Exploring a Hidden Waterfall Glen-SGL 134


Yellow is a gated forest road.  Red is off trail.  Green is the easiest route, but may cross private property.

SGL 134 is a hidden gem, lying in the shadow of the Loyalsock State Forest. Here you will find beautiful vistas from cliffs over the narrow, rugged Loyalsock Creek valley. There is also Huckle Run, a small stream of stunning beauty with pristine water and a gorge with several waterfalls. The forests feature extensive hemlocks and large tulip poplar trees.

A few months ago I returned to SGL 134 to explore the gorge of an unnamed stream located north of Dry Run, near the village of Barbours. I suspected there would be waterfalls. Without a trail, I would have to bushwhack into the gorge. I parked along Proctor Road and hiked up a gate game commission road. I then began my off trail hike by climbing up the plateau to a ridge with many ledges and outcrops, including a unique stone pillar or pedestal. There were some partial views through the trees. I descended along the ridge and entered the gorge. Below me was a 15 foot falls in a scenic grotto.

Unfortunately, this is a small stream that does not hold water well. While it was running on my hike, it was low. I suggest the best time to see the falls is when the Loyalsock Creek is running at 6 feet or higher, as a rough approximation. I climbed up the gorge to see a 20 foot falls that tumbled over tiers of ledges. I couldn’t climb above this falls, so I backtracked down the creek and found an old grade on the west side. I climbed up the grade and saw a couple more scenic falls, about ten feet tall, often in grottos of sandstone. I continued my climb up the creek passing small cascades and slides under large hemlocks. Giant tulip poplars towered in the forest. I reached a deer fence and an old forest road with briars; I stayed in the woods. I followed a more open forest road and hiked around the deer fence. I descended to the game commission road and returned to my car.

My route wasn’t very ideal. It would be best to follow the green route on the map into the gorge, but it was not clear on my hike if that would cross private land. The ridge with the ledges was scenic, as was the gorge. Getting around the deer fence and logged area was a pain.

If you are looking for a new waterfall destination when all the creeks are high, I recommend this unnamed gorge. I also hope to explore nearby Dry Run sometime this year.

I parked at 41.411242, -76.804107.

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Rock columns.

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Huge tulip poplar and some beech.

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Hemlock woods.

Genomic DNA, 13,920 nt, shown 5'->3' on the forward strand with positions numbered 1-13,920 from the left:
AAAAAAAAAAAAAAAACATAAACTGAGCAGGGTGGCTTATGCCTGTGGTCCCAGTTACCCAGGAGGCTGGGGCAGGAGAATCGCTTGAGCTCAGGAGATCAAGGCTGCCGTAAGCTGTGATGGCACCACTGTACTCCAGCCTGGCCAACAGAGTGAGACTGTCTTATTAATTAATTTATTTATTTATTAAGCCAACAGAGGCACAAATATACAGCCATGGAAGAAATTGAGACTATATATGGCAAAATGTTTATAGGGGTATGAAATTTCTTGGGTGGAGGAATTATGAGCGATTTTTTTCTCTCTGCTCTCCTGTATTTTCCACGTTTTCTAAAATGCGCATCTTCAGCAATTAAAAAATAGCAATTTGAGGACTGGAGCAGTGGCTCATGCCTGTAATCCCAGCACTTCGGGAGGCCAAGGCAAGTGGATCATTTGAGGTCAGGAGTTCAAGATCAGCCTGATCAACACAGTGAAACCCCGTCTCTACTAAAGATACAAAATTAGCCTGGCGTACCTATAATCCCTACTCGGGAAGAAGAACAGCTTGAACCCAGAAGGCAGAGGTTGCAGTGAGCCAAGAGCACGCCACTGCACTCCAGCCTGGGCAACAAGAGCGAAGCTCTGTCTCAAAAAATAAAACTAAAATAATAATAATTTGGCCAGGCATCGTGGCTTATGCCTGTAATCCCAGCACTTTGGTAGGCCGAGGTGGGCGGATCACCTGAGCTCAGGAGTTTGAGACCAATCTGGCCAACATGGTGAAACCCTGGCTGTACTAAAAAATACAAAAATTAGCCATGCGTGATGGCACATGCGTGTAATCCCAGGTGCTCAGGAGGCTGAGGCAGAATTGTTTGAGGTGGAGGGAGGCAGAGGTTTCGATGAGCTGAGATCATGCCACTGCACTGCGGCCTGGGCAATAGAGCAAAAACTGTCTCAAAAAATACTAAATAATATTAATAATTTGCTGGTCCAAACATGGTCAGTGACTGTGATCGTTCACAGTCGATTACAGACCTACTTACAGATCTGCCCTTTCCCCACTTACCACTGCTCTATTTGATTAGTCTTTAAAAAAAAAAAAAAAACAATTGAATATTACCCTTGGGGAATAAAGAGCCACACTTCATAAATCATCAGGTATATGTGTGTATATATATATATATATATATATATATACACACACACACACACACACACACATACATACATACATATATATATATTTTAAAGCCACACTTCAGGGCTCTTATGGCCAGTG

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Exploring Sullivan Mountain and Buck Run-Loyalsock State Forest


Red is off trail.  Yellow follows old grades or forest roads.

Back in December I went on a hike to see an off trail falls near Sullivan Mountain in the Loyalsock State Forest, and to explore Buck Run. I wasn’t going to post the hike because my route involved a lot of backtracking. However, this isolated area has some unique beauty that I realized was worthy of sharing.

I parked at a small lot near where Yellow Dog and Ellenton Ridge Roads meet. I followed the forest road to the west, which was often wet. The road passed through a logged area, but then entered more scenic forests, spruce groves, and a mossy wetland with blood red pitcher plants. I soon reached the Old Loggers Path at Buck Run; I would return to this spot later in my hike. I followed the OLP for a short distance, but then turned left onto the Crandalltown Trail, an unblazed grade. This obvious grade took me across the OLP and I continued to the right onto another unmarked, obvious grade. This grade took me along some giant boulders. One was adorned with moss and had trees growing out of it.

The grade was a very nice hike as it traversed the southern edge of the plateau, passing small fern meadows. Through the trees I could see over Pleasant Stream’s valley. I loved the isolation of this route. I soon reached a small, unnamed stream. My bushwhack began.

I suspected there was a waterfall down this creek. The terrain was very steep and I soon came upon a rugged grotto and a scenic 40 foot falls. The top part of the falls was framed by cliffs of fractured rock. I continued down the steep gorge where there were more boulders and cascades, but no more falls. If hiking to the falls, I would not suggest going further downstream below the falls due to the rugged terrain. I made the arduous climb out of the gorge and retraced my steps back to Buck Run.